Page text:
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What space agencies learned from a simulated asteroid impact

Artist's impression of ESA's Hera Mission, a small spacecraft which aims to investigate whether an asteroid headed for Earth could be deflected.
Artist’s impression of ESA’s Hera Mission, a small spacecraft that aims to investigate whether an asteroid headed for Earth could be deflected. ESA -

This week, space agencies from around the world came together to figure out how to respond if a large asteroid were to strike Earth. As part of the Planetary Defense Conference, experts spent several days planning out their response to a fictional scenario in which an asteroid struck Europe and destroyed an area 60 miles wide.

The simulated asteroid was between 35 and 700 meters in diameter and was detected by the Pan-STARRS survey and subsequently tracked by the International Asteroid Warning Network. One of the challenges of potentially dangerous asteroids is that there could be limited concrete information about their size and exact path. Observing such an incoming asteroid would involve a lot of uncertainty, and it could take months before space agencies could be sure if an asteroid would definitely impact the planet and where it would land.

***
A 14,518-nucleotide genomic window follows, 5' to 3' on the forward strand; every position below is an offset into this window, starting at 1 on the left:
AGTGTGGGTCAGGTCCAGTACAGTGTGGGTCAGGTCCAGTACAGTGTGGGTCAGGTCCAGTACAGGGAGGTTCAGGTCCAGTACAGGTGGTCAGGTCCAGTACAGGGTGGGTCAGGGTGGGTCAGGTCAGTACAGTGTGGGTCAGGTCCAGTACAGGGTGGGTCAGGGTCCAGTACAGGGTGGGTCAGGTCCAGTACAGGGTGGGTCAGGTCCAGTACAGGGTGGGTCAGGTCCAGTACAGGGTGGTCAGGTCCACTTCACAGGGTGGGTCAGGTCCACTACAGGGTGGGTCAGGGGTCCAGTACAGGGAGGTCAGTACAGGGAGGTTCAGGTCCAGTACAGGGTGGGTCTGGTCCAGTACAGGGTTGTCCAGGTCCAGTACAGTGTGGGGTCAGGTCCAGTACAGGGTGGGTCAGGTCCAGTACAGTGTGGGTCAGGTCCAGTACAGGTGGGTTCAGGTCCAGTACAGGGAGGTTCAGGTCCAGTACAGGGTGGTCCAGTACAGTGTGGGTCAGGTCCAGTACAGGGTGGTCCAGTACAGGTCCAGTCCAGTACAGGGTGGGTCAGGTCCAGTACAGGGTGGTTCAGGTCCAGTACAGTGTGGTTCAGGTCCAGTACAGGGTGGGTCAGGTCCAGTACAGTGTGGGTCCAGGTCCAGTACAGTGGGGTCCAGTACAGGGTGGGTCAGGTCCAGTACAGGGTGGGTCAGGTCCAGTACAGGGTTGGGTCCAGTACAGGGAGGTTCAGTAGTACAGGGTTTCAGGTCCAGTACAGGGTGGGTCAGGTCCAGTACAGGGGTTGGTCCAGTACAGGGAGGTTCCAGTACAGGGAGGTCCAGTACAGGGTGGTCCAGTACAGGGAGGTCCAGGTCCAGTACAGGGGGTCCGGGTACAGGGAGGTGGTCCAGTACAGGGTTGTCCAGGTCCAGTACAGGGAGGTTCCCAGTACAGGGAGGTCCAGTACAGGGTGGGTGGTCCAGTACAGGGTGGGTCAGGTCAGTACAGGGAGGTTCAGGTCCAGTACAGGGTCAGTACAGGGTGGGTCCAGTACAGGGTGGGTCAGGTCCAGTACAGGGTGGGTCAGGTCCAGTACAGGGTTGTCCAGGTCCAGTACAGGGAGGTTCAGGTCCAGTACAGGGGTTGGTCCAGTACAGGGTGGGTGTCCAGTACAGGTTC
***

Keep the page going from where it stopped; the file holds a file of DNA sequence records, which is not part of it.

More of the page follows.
The available options for deflecting an asteroid approaching Earth could make small adjustments to its course to nudge it away from the planet, but only if there was sufficient advance warning. In this case of this scenario, there wouldn’t have been enough time to deflect the asteroid and it “impacted” an area of the Czech Republic near the border with Germany.

To understand how to manage such a situation, the researchers looked at disaster management for natural disasters such as hurricanes, floods, and earthquakes. This year, the impact of COVID-19 was a part of the discussion as well, looking at the need for research and technology in order to protect diverse populations. One issue to consider in such a scenario is not only how to conduct an emergency response in a big city, for example, but also in more isolated rural areas.

Another topic was the need for continuous planning and preparations for the long term, and not just thinking in terms of the months or year ahead. “A big lesson was that we need more long-term planning on how we can spot, track and ultimately mitigate potentially dangerous asteroids,” says Detlef Koschny, Head of ESA’s Planetary Defence Office in a statement. “Simply thinking in annual or bi-annual planning cycles, which is how many budgets at public institutions are set, is not good enough to address a risk that has been hundreds of millions of years in the making.”

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